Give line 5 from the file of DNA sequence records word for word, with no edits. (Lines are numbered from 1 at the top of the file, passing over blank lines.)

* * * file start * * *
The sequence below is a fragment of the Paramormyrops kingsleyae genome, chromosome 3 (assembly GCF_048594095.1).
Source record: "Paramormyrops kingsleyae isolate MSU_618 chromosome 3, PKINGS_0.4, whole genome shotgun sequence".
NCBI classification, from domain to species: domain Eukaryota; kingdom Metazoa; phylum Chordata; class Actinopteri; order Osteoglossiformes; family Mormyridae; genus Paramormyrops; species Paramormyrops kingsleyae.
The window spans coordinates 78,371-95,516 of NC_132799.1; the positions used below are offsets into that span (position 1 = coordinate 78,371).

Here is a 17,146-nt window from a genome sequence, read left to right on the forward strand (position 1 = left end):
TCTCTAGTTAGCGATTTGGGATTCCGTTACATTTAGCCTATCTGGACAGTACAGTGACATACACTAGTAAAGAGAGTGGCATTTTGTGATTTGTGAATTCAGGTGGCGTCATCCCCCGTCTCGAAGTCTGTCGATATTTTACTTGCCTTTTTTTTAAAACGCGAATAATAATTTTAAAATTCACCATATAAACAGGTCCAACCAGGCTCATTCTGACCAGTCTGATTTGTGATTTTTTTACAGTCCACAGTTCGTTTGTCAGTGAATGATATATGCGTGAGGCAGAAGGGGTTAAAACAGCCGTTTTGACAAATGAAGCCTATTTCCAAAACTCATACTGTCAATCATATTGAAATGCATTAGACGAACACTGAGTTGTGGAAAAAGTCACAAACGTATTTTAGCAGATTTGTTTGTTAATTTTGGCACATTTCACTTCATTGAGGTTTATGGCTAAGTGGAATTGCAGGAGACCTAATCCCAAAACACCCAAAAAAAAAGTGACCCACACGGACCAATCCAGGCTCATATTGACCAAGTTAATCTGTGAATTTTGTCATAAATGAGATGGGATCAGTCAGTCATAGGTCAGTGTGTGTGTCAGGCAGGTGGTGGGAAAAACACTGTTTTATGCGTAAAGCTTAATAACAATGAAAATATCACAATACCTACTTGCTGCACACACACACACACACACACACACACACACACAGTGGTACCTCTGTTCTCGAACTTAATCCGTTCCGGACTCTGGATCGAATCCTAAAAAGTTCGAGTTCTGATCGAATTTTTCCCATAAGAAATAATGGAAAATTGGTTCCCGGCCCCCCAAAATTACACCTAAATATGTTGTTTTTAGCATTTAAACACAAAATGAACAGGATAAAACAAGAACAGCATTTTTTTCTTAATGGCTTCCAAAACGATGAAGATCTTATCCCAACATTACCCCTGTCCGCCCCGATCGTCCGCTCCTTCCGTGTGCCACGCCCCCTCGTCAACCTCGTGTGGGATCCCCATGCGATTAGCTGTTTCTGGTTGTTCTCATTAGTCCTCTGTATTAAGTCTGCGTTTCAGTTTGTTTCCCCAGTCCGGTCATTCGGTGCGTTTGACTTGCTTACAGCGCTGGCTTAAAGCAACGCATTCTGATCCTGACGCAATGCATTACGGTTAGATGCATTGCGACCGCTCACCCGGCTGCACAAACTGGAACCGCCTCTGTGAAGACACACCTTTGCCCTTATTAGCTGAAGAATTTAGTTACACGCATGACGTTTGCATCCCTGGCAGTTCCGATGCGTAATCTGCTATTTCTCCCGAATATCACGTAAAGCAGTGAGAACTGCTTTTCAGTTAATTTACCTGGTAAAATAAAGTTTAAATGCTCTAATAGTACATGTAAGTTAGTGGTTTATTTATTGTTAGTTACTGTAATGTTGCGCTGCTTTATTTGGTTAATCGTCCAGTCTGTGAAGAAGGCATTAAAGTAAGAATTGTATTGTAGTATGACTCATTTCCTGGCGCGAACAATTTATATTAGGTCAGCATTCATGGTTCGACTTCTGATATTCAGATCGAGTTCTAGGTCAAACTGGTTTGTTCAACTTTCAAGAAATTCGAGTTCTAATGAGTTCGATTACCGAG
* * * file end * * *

Here is a 17,146-nt window from a genome sequence, read left to right on the forward strand (position 1 = left end):